Current and future beneficiaries will gather at the office of Dr. Marta Hampton (635 St. Andrews Blvd. in Charleston) at 12 noon for a party that will include cake.
A presentation on Medicare’s expansion to a single-payer program for everyone begins at 6:30 that evening at Bon Secours St. Francis Hospital (1st Floor, Room Mall #1 at 2095 Henry Tecklenburg Dr. in Charleston).
Sponsors of the events are Physicians for a National Health Program, the Charleston League of Women Voters and South Carolina’s AFL-CIO. The evening event is also a bimonthly meeting of the state PNHP affiliate Healthcare for All-South Carolina.
“America is the richest country in the world, but we’re the only industrialized nation that doesn’t provide health care for all of its citizens,” says David Ball, South Carolina’s national liaison to PNHP.
“Medicare has proven itself to be an effective, cost-efficient avenue to healthcare. If it’s been so effective for seniors and persons with disabilities, then it’s time we extend the benefits of this proven system to everyone.”
The 12 noon event at Dr. Hampton’s office will also be attended by patients who can offer details of their own relevant experiences – dealing with insurance companies, and comparing recent private insurance coverage to current Medicare coverage.
While some assume that healthcare providers would oppose such a plan, that’s certainly not the case for Hampton. “I support single-payer as a provider because it offers a simplified method to equitable and affordable healthcare for all.”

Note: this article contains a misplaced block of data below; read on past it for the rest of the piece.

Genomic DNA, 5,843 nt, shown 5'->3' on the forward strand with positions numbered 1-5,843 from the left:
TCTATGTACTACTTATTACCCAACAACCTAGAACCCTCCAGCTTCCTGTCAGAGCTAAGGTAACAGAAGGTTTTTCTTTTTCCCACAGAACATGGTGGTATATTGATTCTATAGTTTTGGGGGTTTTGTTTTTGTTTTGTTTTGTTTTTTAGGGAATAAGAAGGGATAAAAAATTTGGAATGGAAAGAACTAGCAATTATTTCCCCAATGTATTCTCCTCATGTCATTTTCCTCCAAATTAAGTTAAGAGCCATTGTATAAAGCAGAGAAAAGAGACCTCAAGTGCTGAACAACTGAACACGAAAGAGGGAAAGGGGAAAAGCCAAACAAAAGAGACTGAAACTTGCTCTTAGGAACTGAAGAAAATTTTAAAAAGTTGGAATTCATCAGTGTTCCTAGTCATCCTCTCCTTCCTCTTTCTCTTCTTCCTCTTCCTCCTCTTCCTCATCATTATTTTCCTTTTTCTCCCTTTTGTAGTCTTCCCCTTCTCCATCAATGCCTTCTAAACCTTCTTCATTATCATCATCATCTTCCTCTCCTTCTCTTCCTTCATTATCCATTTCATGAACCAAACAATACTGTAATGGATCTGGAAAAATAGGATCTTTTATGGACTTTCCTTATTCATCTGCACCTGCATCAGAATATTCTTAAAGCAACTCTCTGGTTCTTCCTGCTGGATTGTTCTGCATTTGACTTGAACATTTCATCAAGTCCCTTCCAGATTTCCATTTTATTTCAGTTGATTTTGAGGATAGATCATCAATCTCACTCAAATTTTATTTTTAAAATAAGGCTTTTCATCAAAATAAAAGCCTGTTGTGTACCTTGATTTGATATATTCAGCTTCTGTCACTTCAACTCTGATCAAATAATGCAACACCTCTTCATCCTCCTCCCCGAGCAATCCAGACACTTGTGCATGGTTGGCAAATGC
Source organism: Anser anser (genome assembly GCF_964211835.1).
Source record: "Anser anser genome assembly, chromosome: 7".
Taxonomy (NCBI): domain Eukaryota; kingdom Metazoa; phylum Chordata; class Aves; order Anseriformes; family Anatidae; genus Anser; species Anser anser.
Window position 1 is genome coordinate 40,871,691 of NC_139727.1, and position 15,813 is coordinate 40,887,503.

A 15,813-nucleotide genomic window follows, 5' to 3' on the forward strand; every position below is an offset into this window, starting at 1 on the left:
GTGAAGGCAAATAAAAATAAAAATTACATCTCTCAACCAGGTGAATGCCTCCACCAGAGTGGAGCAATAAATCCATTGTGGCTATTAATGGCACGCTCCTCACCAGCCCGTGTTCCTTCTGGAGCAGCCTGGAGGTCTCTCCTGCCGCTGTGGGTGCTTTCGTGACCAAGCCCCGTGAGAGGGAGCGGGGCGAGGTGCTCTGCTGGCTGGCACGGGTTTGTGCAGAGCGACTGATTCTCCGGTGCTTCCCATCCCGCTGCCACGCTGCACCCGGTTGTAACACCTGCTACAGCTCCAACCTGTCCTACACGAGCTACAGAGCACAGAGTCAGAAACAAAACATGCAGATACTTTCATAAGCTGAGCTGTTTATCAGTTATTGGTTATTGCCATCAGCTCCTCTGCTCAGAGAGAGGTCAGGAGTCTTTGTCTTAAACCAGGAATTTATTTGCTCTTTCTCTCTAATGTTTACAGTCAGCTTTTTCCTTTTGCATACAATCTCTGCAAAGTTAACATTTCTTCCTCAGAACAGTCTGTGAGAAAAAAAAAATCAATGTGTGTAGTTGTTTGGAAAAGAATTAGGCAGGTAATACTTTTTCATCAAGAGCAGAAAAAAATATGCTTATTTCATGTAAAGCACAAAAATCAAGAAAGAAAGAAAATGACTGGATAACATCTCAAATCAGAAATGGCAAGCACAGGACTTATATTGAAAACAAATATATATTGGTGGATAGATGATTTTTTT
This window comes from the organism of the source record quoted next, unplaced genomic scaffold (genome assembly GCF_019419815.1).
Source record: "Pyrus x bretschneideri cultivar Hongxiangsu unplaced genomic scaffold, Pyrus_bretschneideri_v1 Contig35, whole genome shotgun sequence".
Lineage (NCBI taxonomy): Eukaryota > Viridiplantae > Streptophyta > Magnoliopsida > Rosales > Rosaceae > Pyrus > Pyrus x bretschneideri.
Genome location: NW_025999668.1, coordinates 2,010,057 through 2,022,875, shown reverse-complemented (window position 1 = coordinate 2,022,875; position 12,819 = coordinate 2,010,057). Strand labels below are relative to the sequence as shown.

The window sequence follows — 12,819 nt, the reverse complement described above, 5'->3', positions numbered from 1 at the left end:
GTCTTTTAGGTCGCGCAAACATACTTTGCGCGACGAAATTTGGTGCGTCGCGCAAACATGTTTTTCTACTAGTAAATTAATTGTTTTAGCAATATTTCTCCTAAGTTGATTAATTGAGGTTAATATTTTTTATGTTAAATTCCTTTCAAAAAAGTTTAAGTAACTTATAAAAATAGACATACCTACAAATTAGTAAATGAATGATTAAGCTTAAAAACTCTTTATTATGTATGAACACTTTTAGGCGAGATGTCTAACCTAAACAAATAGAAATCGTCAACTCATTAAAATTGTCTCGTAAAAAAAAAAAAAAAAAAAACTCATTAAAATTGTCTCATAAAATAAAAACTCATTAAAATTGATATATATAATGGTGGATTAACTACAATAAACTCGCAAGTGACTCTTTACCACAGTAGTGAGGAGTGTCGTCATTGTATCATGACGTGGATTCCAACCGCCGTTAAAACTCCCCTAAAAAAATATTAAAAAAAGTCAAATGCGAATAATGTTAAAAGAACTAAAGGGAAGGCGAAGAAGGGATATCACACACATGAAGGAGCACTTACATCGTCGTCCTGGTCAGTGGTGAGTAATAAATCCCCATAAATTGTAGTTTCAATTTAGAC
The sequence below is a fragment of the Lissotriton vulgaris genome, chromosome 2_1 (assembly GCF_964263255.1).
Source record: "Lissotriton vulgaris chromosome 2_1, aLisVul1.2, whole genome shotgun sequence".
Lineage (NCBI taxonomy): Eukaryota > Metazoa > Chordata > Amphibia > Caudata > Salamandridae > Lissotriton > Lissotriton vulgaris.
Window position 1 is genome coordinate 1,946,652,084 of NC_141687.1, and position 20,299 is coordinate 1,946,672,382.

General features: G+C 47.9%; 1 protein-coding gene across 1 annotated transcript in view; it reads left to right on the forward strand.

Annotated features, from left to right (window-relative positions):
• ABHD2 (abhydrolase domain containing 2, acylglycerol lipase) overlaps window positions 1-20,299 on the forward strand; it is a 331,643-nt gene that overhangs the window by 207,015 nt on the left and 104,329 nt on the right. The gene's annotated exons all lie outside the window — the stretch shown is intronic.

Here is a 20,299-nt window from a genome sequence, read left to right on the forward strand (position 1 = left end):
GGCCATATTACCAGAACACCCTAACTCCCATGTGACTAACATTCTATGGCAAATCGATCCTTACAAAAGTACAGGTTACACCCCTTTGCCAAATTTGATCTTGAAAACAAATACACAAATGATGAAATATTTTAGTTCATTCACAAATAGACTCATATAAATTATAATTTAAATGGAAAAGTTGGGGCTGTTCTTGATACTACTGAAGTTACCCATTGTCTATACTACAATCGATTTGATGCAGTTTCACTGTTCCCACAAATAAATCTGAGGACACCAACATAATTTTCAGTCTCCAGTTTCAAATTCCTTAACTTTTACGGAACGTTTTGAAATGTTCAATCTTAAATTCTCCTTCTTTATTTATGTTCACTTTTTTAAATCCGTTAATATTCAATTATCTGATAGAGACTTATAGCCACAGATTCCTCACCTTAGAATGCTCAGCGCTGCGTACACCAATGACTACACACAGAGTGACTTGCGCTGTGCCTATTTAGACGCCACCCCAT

The 6:30 p.m. event, which includes refreshments, will offer a “Why Obamacare Isn’t Enough” presentation from Ball. The occasion will also serve as the bimonthly meeting of Healthcare for All-South Carolina, of which Ball is co-founder, and which became the state chapter of PHNP in 2012.
A recommended improvement to the Affordable Care Act calls for a Medicare-resembling, non-profit health insurance plan for all Americans that would eliminate many overhead costs, and for both patients and providers. Single payer also promotes preventive care.
A recent economic evaluation of the Expanded & Improved Medicare for All Act (H.R. 676), which has been introduced by Rep. John Conyers (D-Mich.) to every congressional session since 2004, finds that $570 billion could be saved by use of this particular single-payer plan.
PNHP supports Conyers’ bill, Ball says.
“A simplified single-payer plan would both improve accessibility to healthcare and dramatically reduce its costs,” Ball emphasizes. “It could provide liberal benefits through conservative spending.”
The local League of Women Voters is eager to co-sponsor the “birthday” celebration, too, and for promotion of accessible healthcare. "Medicare has worked for all these years because it is available to all seniors,” says Julie Hussey, president of Charleston’s LWV. “It is time to learn from what works.”
While labor unions primarily represent the interests of workers, the South Carolina AFL-CIO supports single payer for the benefit of employers, too, says Erin McKee, interim president.
“A ‘Medicare for all’ program would benefit workers and their companies alike,” McKee says, “by reducing costs for practically everyone.”
The total annual cost of insured healthcare for a family of four averages $22,030, according to the 2013 Milliman Medical Index. The employee pays $5,544 in payroll deductions and another $3,600 in out-of-pocket medical expenses, while the employer pays $12,886 for the employee’s insurance.
While Medicare serves 821,000 in South Carolina, another 721,000 in the state remain without any healthcare plan.
Even if the state legislature had opted-in for Medicaid expansion under the Affordable Care Act, about 442,000 in the Palmetto State would still be without any type of medical insurance.
Approximately 45,000 Americans die every year not from diseases or illnesses, but from lack of insurance that would otherwise allow them to be treated for those conditions.